In his 1956 essay The Road to Totalitarianism, economist Henry Hazlitt points out three tendencies that mark the pathway to tyranny.
- The pressure for a constant increase in governmental intervention, in governmental spending, and in governmental power.
- Increasing centralization and concentration of power in the hands of the president at the expense of the two coordinate branches of the government.
- A tendency toward greater and greater concentration of power in the central government.
We can clearly see all three tendencies at work in the United States.
A simple glimpse at the current budget deficit and the ever increasing intrusiveness of federal agencies into our everyday lives testifies to the first road-post. If perusing your IRS forms doesn’t do the trick, just try to get on an airplane. That will vividly remind you just how much the feds intervene in our lives
The other two tendencies flow out of the first.
Presidential “war powers” and the proliferation of “executive orders” reveal just how far we’ve walked far down the pathway to concentrating power in the hands of the POTUS.
Hazlitt points out that the increasing power of government necessitates centralization. The feds simply can’t abide by competition. As a result, we see more and more power in the hands of a single individual – the president. And we see the destruction of the constitutional division over authority between the federal government and the states.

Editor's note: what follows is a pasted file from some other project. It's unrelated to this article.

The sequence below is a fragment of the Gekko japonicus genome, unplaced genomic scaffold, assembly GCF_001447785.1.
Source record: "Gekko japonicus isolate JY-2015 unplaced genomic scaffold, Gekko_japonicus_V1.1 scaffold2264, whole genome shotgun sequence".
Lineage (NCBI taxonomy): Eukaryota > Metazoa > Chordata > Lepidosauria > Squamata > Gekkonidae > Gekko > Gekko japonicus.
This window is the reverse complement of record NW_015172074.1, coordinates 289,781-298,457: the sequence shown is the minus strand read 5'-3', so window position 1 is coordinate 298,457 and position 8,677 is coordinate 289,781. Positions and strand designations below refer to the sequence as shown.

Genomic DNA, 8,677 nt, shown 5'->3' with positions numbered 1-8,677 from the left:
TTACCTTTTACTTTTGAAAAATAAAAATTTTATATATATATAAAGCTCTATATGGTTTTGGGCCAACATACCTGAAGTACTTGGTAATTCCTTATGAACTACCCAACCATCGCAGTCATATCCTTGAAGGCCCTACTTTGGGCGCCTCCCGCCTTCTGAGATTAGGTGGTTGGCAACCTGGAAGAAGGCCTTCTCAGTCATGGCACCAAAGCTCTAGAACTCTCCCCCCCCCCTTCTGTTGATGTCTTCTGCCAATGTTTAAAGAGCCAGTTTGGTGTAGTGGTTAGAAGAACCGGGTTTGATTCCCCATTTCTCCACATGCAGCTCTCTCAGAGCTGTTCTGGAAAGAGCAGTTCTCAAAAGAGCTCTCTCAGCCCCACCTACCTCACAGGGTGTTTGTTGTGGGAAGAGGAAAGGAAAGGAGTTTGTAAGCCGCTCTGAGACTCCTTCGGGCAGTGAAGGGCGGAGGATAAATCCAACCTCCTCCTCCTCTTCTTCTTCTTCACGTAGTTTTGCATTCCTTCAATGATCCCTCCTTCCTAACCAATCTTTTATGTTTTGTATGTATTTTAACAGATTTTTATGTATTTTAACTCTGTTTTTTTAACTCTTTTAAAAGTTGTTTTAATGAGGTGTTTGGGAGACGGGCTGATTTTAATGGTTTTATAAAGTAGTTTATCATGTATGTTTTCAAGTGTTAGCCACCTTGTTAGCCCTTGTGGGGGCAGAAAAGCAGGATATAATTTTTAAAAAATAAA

This tendency is most easily recognizable here in the United States, because we have ostensibly a federal form of government and can readily see the growth of power in Washington at the expense of the states.
The concentration of power and the centralization of power, I may point out here, are merely two names for the same thing. This second tendency is a necessary consequence of the first. If the central government is to control more and more of our economic life, it cannot permit this to be done by the individual states. The pressure for uniformity, and the pressure for centralization of power, are two aspects of the same pressure.
It is not difficult to see why this is so. Obviously, if government is to intervene in business, there cannot be 48 different kinds of conflicting interventions. Obviously, if government is to impose an over-all “economic plan,” it cannot impose 48 different and conflicting plans. Planning from the center is possible only with centralization of governmental power. And so deep is the belief in the benevolence and necessity of uniform regulation and central planning that the federal government assumes more and more of the powers previously exercised by the states, or powers never exercised by any state; and the Supreme Court keeps steadily stretching the interstate commerce clause of the Constitution to authorize powers and federal interventions never dreamed of by the Founding Fathers. At the same time recent Supreme Court decisions treat the Tenth Amendment to the Constitution practically as if it did not exist.
It is up to the people of the states to make sure that the feds know the Tenth Amendment exists. We must reassert the power and authority the constitutional delegation of power leaves to the states and the people. That means most of it. If we fail in this endeavor, we may well find ourselves living in a totalitarian state in the not too distant future.